Friday, 24 October 2014
The found-footage gimmick is somewhat of a hurdle to overcome these days. It's cheap, easy and often nausea inducing. Its similarity to a one night hook-up from the bar down the street continues in that it's difficult to make something that lasts out of it and get something that's more than one night's worth of fun.
It's a shame really, that something that can lend authenticity and an immersive feel to a film has been so overused.
Troll Hunter, however, jumps the hurdle and runs with the concept. For once, there's a reason to be filming for one. Øvredal's film features a trio of plucky Norwegian students are trying to make their mark on journalism by tracking down an illegal bear hunter in Volda. They soon discover that bears aren't his real prey and that far from the most fearsome creature lurking in the beautiful vistas of fjord country.
The bleak, mountainous and often dark surroundings that envelope the film are whole-heartedly reflected in the comedy of the writing. The typically dry humour of Scandinavia is weaved throughout the entire production. On one hand you have these terrifying, eldritch monsters towering up hundreds of feet up into the sky, ready to smash, tear and eat their way through anything that moves, and on the other you have incompetent civil servants, bureaucracy and a silly attitude to the dispensable cast. It's all delivered in a dry deadpan style and just works so smoothly that it works as a mockumentary on a level that many miss. It takes the "mock" bit as important for one. Poking fun at conspiracy theorists that believe that modern governments are capable of hiding a troll-sized elephant in the room, the film lambasts both the nutjobs and political landscapes with equal measure. One throwaway line about new Muslims immigration in particular is genius and biting.
Technically speaking, there are some weak points. With a CGI budget that is, understandably, much lower than those of Hollywood some of the effects can look a bit shonky. A very shaky and worrying start when the monsters are first encounter doesn't bode well, but it very quickly improves and some of the final scenes are genuinely impressive. The run time also feels a little padded out. As breathtaking as Norway's countryside is, you do see a lot of it shot from the inside of a moving Land Rover. But with a short runtime of around 100 minutes it's not something I think the editor's will be losing much sleep over.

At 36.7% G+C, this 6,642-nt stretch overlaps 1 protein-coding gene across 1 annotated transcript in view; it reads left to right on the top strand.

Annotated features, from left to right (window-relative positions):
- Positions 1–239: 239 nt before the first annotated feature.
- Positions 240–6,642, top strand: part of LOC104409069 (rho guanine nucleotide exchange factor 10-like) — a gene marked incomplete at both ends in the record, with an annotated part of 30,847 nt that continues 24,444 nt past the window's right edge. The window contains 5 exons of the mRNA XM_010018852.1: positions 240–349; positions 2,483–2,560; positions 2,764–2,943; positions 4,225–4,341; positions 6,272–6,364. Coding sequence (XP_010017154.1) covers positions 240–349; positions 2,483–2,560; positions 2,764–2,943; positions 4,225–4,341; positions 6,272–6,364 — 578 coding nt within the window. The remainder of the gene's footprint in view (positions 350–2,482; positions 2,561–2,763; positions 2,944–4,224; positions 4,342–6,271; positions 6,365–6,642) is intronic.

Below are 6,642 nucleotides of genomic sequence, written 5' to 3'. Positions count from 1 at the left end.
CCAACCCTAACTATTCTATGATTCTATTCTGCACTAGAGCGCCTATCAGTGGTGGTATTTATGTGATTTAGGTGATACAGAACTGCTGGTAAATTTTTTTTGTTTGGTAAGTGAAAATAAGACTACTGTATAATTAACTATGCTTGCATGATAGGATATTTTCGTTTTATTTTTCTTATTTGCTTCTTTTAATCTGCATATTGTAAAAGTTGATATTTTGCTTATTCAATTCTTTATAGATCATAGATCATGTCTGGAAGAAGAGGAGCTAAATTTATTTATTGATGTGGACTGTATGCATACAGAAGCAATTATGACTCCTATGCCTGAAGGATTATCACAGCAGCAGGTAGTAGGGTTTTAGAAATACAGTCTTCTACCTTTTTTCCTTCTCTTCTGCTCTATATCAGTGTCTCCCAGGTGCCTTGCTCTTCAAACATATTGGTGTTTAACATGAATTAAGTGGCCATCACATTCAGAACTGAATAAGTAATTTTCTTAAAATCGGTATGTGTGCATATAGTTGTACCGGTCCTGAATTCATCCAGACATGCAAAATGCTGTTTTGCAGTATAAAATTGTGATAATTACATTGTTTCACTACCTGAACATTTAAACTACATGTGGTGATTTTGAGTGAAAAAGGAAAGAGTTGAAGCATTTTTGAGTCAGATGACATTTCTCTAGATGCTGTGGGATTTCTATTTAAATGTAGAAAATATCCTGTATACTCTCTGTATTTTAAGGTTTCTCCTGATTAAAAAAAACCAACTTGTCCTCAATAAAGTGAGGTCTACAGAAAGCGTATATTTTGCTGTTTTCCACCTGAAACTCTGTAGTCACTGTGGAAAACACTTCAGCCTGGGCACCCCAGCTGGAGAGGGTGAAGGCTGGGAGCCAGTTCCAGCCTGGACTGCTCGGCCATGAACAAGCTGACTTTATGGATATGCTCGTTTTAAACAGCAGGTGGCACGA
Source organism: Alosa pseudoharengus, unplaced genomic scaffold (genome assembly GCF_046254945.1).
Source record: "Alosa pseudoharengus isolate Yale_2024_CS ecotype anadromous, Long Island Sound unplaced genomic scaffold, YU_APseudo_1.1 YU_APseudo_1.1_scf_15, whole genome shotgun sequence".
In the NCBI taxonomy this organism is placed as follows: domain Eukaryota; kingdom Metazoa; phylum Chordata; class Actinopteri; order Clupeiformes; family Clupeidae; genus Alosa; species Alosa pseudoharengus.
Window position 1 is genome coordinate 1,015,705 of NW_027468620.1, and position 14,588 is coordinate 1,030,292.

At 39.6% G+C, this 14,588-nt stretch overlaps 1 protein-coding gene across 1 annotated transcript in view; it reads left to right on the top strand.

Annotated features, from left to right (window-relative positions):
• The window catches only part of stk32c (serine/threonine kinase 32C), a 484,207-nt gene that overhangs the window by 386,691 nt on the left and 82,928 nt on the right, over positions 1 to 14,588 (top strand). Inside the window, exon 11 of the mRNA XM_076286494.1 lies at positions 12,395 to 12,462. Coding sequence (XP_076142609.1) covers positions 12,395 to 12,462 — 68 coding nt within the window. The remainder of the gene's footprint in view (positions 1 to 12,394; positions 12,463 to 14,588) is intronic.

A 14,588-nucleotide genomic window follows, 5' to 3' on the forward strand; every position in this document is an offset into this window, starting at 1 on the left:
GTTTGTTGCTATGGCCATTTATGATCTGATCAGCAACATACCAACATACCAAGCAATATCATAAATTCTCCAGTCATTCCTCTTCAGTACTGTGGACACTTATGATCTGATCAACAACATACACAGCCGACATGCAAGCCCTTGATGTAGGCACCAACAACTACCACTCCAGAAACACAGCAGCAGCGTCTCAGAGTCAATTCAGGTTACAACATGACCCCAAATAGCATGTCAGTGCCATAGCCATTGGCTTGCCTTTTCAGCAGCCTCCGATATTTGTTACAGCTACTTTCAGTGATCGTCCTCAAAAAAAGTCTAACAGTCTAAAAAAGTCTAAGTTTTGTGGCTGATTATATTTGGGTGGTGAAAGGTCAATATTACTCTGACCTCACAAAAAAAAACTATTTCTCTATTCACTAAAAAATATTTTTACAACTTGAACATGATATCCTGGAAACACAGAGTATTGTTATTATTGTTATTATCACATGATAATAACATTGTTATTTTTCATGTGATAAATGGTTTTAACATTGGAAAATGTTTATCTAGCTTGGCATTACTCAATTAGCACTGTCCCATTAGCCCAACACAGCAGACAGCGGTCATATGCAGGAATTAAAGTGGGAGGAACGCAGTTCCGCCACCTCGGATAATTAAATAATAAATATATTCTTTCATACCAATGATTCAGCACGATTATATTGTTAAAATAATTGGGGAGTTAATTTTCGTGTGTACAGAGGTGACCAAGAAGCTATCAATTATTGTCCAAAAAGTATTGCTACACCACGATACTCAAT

Troll Hunter is a fresh take on the mockumentary genre and manages to spin the many plates of suspense, comedy, satire and horror with varying degrees of finesse, but all done to some level of high quality.
Tuesday, 14 October 2014
I saw Enemy about a week ago, and ever since I've been mulling it over and replaying it in my head. I've been wondering around lost in thought just pondering exactly how to put down in words how I feel about it. I couldn't really put into words what I appreciated about it and why I enjoyed it because I couldn't land on a specific message or idea it was trying to tell me.
Then today I stumbled upon a quote from Stanley Kubrick that helped me out:
Enemy's strange opening is matched only by its strange ending scene, with good competition coming from several seemingly irrelevant and isolated shots inserted throughout. Not a lot is explained, but the opening title card, reading "Chaos is order yet undeciphered", lays out why it's left unexplained. We are viewing a message that's encoded somehow without the cypher.
In essence, the film shows us the journey of university lecturer Adam Bell (Jake Gyllenhaal) who lives an unfulfilling, repetitive life. He discovers through chance the existence of Anthony (Jake Gyllenhaal), a man who looks exactly like him. Exactly like him. In an effort to track him down and figure out what's going on things get weird and existential.
It's Gyllenhaal's second film with director Denis Villeneuve, hot on the heels of Prisoners. It has very little in common with their previous film except for the high quality and understated, fantastic acting of Gyllenhaal.
I'm struggling to put into words exactly why I enjoyed Enemy so much. I think it's quite uncharacteristic for me. I don't understand it but I love it. That Kubrick quote is something that will stick with me for a while.
If the test is to love something without needing to understand it, Enemy steals my heart and hits my brain with a truck. So it passes, I guess.